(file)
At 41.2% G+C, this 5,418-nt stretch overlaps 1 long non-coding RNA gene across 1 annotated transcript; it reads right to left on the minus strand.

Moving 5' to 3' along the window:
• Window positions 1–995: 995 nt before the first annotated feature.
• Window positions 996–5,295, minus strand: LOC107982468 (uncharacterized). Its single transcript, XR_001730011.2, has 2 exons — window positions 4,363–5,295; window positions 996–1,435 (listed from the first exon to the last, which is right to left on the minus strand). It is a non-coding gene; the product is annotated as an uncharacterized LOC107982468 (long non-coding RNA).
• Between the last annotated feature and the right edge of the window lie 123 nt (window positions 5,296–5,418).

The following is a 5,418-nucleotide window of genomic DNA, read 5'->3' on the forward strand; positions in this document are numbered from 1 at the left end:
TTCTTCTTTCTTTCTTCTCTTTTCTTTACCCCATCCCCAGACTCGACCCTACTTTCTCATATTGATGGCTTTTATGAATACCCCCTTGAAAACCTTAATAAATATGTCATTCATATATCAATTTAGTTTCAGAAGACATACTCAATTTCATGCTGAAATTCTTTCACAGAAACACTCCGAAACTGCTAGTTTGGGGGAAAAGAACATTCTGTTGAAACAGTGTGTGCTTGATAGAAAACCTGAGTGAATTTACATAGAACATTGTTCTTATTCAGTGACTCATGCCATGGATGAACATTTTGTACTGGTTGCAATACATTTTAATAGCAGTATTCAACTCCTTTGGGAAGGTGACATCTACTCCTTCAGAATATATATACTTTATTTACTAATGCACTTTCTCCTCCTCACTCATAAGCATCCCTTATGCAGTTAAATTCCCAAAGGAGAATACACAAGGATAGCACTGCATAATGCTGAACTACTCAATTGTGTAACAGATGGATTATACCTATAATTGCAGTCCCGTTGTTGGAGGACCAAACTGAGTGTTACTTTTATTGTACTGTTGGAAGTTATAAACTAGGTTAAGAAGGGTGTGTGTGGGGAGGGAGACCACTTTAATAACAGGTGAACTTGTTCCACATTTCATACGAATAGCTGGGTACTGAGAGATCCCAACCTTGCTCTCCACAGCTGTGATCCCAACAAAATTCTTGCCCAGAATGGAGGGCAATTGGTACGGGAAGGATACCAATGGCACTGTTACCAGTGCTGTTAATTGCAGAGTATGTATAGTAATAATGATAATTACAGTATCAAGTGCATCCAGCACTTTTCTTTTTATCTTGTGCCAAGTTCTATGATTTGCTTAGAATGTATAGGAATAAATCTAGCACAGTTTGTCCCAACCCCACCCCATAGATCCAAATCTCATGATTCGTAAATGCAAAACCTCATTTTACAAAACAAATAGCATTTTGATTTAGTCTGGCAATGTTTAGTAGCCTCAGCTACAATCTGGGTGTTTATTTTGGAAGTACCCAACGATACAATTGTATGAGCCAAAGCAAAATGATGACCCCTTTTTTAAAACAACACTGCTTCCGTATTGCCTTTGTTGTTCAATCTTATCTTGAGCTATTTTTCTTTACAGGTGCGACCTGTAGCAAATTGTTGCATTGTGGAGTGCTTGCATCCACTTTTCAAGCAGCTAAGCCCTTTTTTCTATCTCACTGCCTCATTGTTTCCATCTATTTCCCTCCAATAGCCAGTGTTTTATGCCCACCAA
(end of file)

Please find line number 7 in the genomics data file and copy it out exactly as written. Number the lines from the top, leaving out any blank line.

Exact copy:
TTCTTCTTTCTTTCTTCTCTTTTCTTTACCCCATCCCCAGACTCGACCCTACTTTCTCATATTGATGGCTTTTATGAATACCCCCTTGAAAACCTTAATAAATATGTCATTCATATATCAATTTAGTTTCAGAAGACATACTCAATTTCATGCTGAAATTCTTTCACAGAAACACTCCGAAACTGCTAGTTTGGGGGAAAAGAACATTCTGTTGAAACAGTGTGTGCTTGATAGAAAACCTGAGTGAATTTACATAGAACATTGTTCTTATTCAGTGACTCATGCCATGGATGAACATTTTGTACTGGTTGCAATACATTTTAATAGCAGTATTCAACTCCTTTGGGAAGGTGACATCTACTCCTTCAGAATATATATACTTTATTTACTAATGCACTTTCTCCTCCTCACTCATAAGCATCCCTTATGCAGTTAAATTCCCAAAGGAGAATACACAAGGATAGCACTGCATAATGCTGAACTACTCAATTGTGTAACAGATGGATTATACCTATAATTGCAGTCCCGTTGTTGGAGGACCAAACTGAGTGTTACTTTTATTGTACTGTTGGAAGTTATAAACTAGGTTAAGAAGGGTGTGTGTGGGGAGGGAGACCACTTTAATAACAGGTGAACTTGTTCCACATTTCATACGAATAGCTGGGTACTGAGAGATCCCAACCTTGCTCTCCACAGCTGTGATCCCAACAAAATTCTTGCCCAGAATGGAGGGCAATTGGTACGGGAAGGATACCAATGGCACTGTTACCAGTGCTGTTAATTGCAGAGTATGTATAGTAATAATGATAATTACAGTATCAAGTGCATCCAGCACTTTTCTTTTTATCTTGTGCCAAGTTCTATGATTTGCTTAGAATGTATAGGAATAAATCTAGCACAGTTTGTCCCAACCCCACCCCATAGATCCAAATCTCATGATTCGTAAATGCAAAACCTCATTTTACAAAACAAATAGCATTTTGATTTAGTCTGGCAATGTTTAGTAGCCTCAGCTACAATCTGGGTGTTTATTTTGGAAGTACCCAACGATACAATTGTATGAGCCAAAGCAAAATGATGACCCCTTTTTTAAAACAACACTGCTTCCGTATTGCCTTTGTTGTTCAATCTTATCTTGAGCTATTTTTCTTTACAGGTGCGACCTGTAGCAAATTGTTGCATTGTGGAGTGCTTGCATCCACTTTTCAAGCAGCTAAGCCCTTTTTTCTATCTCACTGCCTCATTGTTTCCATCTATTTCCCTCCAATAGCCAGTGTTTTATGCCCACCAA